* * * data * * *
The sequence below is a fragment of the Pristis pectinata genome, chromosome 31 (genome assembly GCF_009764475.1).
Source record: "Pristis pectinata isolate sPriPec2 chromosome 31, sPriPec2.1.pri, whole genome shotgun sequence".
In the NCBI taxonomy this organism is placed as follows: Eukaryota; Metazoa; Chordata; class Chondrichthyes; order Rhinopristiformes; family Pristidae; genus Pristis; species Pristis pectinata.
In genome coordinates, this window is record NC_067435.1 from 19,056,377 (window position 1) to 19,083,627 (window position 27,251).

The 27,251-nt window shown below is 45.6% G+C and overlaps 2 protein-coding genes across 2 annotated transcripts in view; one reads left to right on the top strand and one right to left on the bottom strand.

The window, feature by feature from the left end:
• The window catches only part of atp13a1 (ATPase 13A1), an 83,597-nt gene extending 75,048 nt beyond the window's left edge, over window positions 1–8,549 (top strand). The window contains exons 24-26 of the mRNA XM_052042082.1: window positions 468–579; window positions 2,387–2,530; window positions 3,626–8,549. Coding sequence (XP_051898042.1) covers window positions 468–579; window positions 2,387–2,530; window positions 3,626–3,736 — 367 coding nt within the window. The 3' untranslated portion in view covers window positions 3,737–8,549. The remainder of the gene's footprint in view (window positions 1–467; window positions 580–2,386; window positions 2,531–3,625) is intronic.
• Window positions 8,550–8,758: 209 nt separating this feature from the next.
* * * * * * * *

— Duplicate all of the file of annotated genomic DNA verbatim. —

The sequence below is a fragment of the Pristis pectinata genome, chromosome 31 (genome assembly GCF_009764475.1).
Source record: "Pristis pectinata isolate sPriPec2 chromosome 31, sPriPec2.1.pri, whole genome shotgun sequence".
In the NCBI taxonomy this organism is placed as follows: Eukaryota; Metazoa; Chordata; class Chondrichthyes; order Rhinopristiformes; family Pristidae; genus Pristis; species Pristis pectinata.
In genome coordinates, this window is record NC_067435.1 from 19,056,377 (window position 1) to 19,083,627 (window position 27,251).

The 27,251-nt window shown below is 45.6% G+C and overlaps 2 protein-coding genes across 2 annotated transcripts in view; one reads left to right on the top strand and one right to left on the bottom strand.

The window, feature by feature from the left end:
• The window catches only part of atp13a1 (ATPase 13A1), an 83,597-nt gene extending 75,048 nt beyond the window's left edge, over window positions 1–8,549 (top strand). The window contains exons 24-26 of the mRNA XM_052042082.1: window positions 468–579; window positions 2,387–2,530; window positions 3,626–8,549. Coding sequence (XP_051898042.1) covers window positions 468–579; window positions 2,387–2,530; window positions 3,626–3,736 — 367 coding nt within the window. The 3' untranslated portion in view covers window positions 3,737–8,549. The remainder of the gene's footprint in view (window positions 1–467; window positions 580–2,386; window positions 2,531–3,625) is intronic.
• Window positions 8,550–8,758: 209 nt separating this feature from the next.